IDEAS home Printed from https://ideas.repec.org/p/nbr/nberwo/8997.html
   My bibliography  Save this paper

Art Auctions: A Survey of Empirical Studies

Author

Listed:
  • Orley Ashenfelter
  • Kathryn Graddy

Abstract

This paper contains a review of the burgeoning research that has been designed to shed light on how the art auction system actually works and what it indicates about price formation. First, we find that in recent years returns on art assets appear to be little different from returns on other assets. In addition, some researchers have found that because of the weak correlation between art asset returns with other returns, there may be a case for the inclusion of art assets in a diversified portfolio. Second, we find evidence of several anomalies in art market pricing. The evidence clearly suggests that, contrary to the view of the art trade, 'masterpieces' underperform the market. In addition, there is considerable evidence that there are fairly long periods in which art prices may diverge across geographic areas and even auction houses. Third, we review the public record of the criminal trial of Sotheby's former Chairman, who was accused of price fixing, to show how the collusion with Christie's, the other great public auction house, was actually engineered. Contrary to the way the proceeds from the settlement of the civil suit in this case were distributed, we show that buyers were almost certainly not injured by the collusion, but that sellers were. In addition, based on the public record of settlement, it appears that the plaintiffs in the civil suit were very handsomely repaid for their injury. Finally, we review the extensive research on the effects of the auction institution on price formation. There is now considerable theoretical research on strategic behavior in auctions, much of it in response to empirical findings, and we review three key findings. First, the evidence suggests that art experts provide extremely accurate predictions of market prices, but that these predictions do not optimally process the publicly available information. Second, high reserve prices, and the resulting high unsold ('buy-in') rates are best explained as optimal search in the face of stochastic demand. Third, extensive research has documented that the prices of identical objects are more likely to decline than to increase when multiple units are sold, and this has led to considerable theoretical research. Subsequent empirical research has tended to document declining demand prices even when the objects are imperfect substitutes.

Suggested Citation

  • Orley Ashenfelter & Kathryn Graddy, 2002. "Art Auctions: A Survey of Empirical Studies," NBER Working Papers 8997, National Bureau of Economic Research, Inc.
  • Handle: RePEc:nbr:nberwo:8997
    Note: AP IO LE
    as

    Download full text from publisher

    File URL: http://www.nber.org/papers/w8997.pdf
    Download Restriction: no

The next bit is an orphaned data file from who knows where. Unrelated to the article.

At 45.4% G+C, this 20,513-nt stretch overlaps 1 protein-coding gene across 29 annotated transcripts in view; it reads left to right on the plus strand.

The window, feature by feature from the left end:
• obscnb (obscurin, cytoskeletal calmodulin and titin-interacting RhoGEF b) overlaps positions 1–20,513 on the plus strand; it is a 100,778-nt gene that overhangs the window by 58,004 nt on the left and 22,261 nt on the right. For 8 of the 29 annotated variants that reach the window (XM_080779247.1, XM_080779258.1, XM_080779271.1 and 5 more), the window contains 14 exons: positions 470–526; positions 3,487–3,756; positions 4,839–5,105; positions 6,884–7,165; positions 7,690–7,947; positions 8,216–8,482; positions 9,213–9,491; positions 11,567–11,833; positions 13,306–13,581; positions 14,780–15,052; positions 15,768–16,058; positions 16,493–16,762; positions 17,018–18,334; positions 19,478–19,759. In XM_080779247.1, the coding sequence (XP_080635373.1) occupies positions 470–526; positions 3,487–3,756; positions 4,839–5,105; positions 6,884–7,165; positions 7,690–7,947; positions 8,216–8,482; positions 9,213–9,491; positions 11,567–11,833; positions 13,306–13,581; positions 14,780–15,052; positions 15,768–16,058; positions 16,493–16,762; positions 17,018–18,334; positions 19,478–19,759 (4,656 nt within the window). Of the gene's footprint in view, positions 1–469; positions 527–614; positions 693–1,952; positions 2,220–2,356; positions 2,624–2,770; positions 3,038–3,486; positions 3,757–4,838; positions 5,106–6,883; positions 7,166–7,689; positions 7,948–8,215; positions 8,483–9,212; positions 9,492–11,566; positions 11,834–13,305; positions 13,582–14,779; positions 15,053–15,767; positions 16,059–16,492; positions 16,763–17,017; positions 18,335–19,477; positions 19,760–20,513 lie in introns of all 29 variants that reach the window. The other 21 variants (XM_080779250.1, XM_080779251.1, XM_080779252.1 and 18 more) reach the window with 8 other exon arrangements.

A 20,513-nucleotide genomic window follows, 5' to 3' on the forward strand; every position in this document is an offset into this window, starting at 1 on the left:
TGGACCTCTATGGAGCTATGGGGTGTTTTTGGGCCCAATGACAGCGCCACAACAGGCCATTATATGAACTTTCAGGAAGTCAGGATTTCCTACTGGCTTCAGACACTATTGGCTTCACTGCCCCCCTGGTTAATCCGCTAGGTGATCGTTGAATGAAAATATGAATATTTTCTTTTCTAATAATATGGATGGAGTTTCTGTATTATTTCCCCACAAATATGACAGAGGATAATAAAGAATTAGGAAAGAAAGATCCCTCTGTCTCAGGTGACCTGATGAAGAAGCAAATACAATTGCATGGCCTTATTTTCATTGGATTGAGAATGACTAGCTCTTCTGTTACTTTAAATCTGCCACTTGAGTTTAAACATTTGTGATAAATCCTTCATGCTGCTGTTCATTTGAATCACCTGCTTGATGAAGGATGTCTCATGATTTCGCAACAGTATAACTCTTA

Other versions of this item:

    References listed on IDEAS

    as
    1. Jane Black & David de Meza, 1992. "Systematic Price Differences Between Successive Auctionsare no Anomaly," Journal of Economics & Management Strategy, Wiley Blackwell, vol. 1(4), pages 607-628, December.
    2. Orley Ashenfelter & Kathryn Graddy, 2011. "Art Auctions," Chapters,in: A Handbook of Cultural Economics, Second Edition, chapter 2 Edward Elgar Publishing.
      • Orley Ashenfelter & Kathryn Graddy, 2010. "Art Auctions," Working Papers 1212, Princeton University, Department of Economics, Center for Economic Policy Studies..
    3. Frey, Bruno S. & Eichenberger, Reiner, 1995. "On the rate of return in the art market: Survey and evaluation," European Economic Review, Elsevier, vol. 39(3-4), pages 528-537, April.
    4. Buelens, Nathalie & Ginsburgh, Victor, 1993. "Revisiting Baumol's 'art as floating crap game'," European Economic Review, Elsevier, vol. 37(7), pages 1351-1371, October.
    5. Ashenfelter, Orley, 1989. "How Auctions Work for Wine and Art," Journal of Economic Perspectives, American Economic Association, vol. 3(3), pages 23-36, Summer.
    6. Alan Beggs & Kathryn Graddy, 1997. "Declining Values and the Afternoon Effect: Evidence from Art Auctions," RAND Journal of Economics, The RAND Corporation, vol. 28(3), pages 544-565, Autumn.
    7. Victor A. Ginsburgh, 1998. "Absentee Bidders and the Declining Price Anomaly in Wine Auctions," Journal of Political Economy, University of Chicago Press, vol. 106(6), pages 1302-1331, December.
    8. BAUWENS, Luc & GINSBURGH, Victor, 2000. "Art experts and auctions are pre-sale estimates unbiased and fully informative?," CORE Discussion Papers RP 1485, Université catholique de Louvain, Center for Operations Research and Econometrics (CORE).
    9. Lusht, Kenneth M, 1994. "Order and Price in a Sequential Auction," The Journal of Real Estate Finance and Economics, Springer, vol. 8(3), pages 259-266, May.
    10. Bernhardt, Dan & Scoones, David, 1994. "A Note on Sequential Auctions," American Economic Review, American Economic Association, vol. 84(3), pages 653-657, June.
    11. Vanderporten, Bruce, 1992. "Timing of Bids at Pooled Real Estate Auctions," The Journal of Real Estate Finance and Economics, Springer, vol. 5(3), pages 255-267, September.
    12. McAfee, R Preston & Quan, Daniel C & Vincent, Daniel R, 2002. "How to Set Minimum Acceptable Bids, with an Application to Real Estate Auctions," Journal of Industrial Economics, Wiley Blackwell, vol. 50(4), pages 391-416, December.
    13. Victor Ginsburgh & Pierre-Michel Menger, 1996. "Economics of the Arts: Selected essays," ULB Institutional Repository 2013/152420, ULB -- Universite Libre de Bruxelles.
    14. Gale Ian L. & Hausch Donald B., 1994. "Bottom-Fishing and Declining Prices in Sequential Auctions," Games and Economic Behavior, Elsevier, vol. 7(3), pages 318-331, November.
    15. Baumol, William J, 1986. "Unnatural Value: Or Art Investment as Floating Crap Game," American Economic Review, American Economic Association, vol. 76(2), pages 10-14, May.
    16. Chanel, O. & Gerard-Varet, L.A., 1996. "Auction Theory and Practice Evidence from the Market for Jewellery," G.R.E.Q.A.M. 96b05, Universite Aix-Marseille III.
    17. Campbell, John Y., 1987. "Stock returns and the term structure," Journal of Financial Economics, Elsevier, vol. 18(2), pages 373-399, June.